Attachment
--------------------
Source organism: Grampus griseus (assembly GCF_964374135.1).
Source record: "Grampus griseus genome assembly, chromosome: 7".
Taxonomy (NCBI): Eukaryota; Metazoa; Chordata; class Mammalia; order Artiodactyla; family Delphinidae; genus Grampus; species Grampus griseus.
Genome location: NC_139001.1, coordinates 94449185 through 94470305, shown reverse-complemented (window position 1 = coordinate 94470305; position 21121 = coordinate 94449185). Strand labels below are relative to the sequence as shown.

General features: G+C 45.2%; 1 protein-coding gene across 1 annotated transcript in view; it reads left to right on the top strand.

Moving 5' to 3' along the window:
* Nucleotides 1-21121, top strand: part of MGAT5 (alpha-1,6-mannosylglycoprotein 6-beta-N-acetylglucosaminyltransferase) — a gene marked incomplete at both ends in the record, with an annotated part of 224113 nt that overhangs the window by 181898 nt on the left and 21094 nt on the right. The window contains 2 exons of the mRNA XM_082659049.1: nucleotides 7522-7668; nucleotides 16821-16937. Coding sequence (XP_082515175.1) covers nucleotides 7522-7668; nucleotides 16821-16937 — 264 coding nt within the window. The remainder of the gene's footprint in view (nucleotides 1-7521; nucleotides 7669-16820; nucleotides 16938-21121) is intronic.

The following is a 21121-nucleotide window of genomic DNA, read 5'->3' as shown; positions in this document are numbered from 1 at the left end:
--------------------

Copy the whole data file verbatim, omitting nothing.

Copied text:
Source organism: Grampus griseus (assembly GCF_964374135.1).
Source record: "Grampus griseus genome assembly, chromosome: 7".
Taxonomy (NCBI): Eukaryota; Metazoa; Chordata; class Mammalia; order Artiodactyla; family Delphinidae; genus Grampus; species Grampus griseus.
Genome location: NC_139001.1, coordinates 94449185 through 94470305, shown reverse-complemented (window position 1 = coordinate 94470305; position 21121 = coordinate 94449185). Strand labels below are relative to the sequence as shown.

General features: G+C 45.2%; 1 protein-coding gene across 1 annotated transcript in view; it reads left to right on the top strand.

Moving 5' to 3' along the window:
* Nucleotides 1-21121, top strand: part of MGAT5 (alpha-1,6-mannosylglycoprotein 6-beta-N-acetylglucosaminyltransferase) — a gene marked incomplete at both ends in the record, with an annotated part of 224113 nt that overhangs the window by 181898 nt on the left and 21094 nt on the right. The window contains 2 exons of the mRNA XM_082659049.1: nucleotides 7522-7668; nucleotides 16821-16937. Coding sequence (XP_082515175.1) covers nucleotides 7522-7668; nucleotides 16821-16937 — 264 coding nt within the window. The remainder of the gene's footprint in view (nucleotides 1-7521; nucleotides 7669-16820; nucleotides 16938-21121) is intronic.

The following is a 21121-nucleotide window of genomic DNA, read 5'->3' as shown; positions in this document are numbered from 1 at the left end: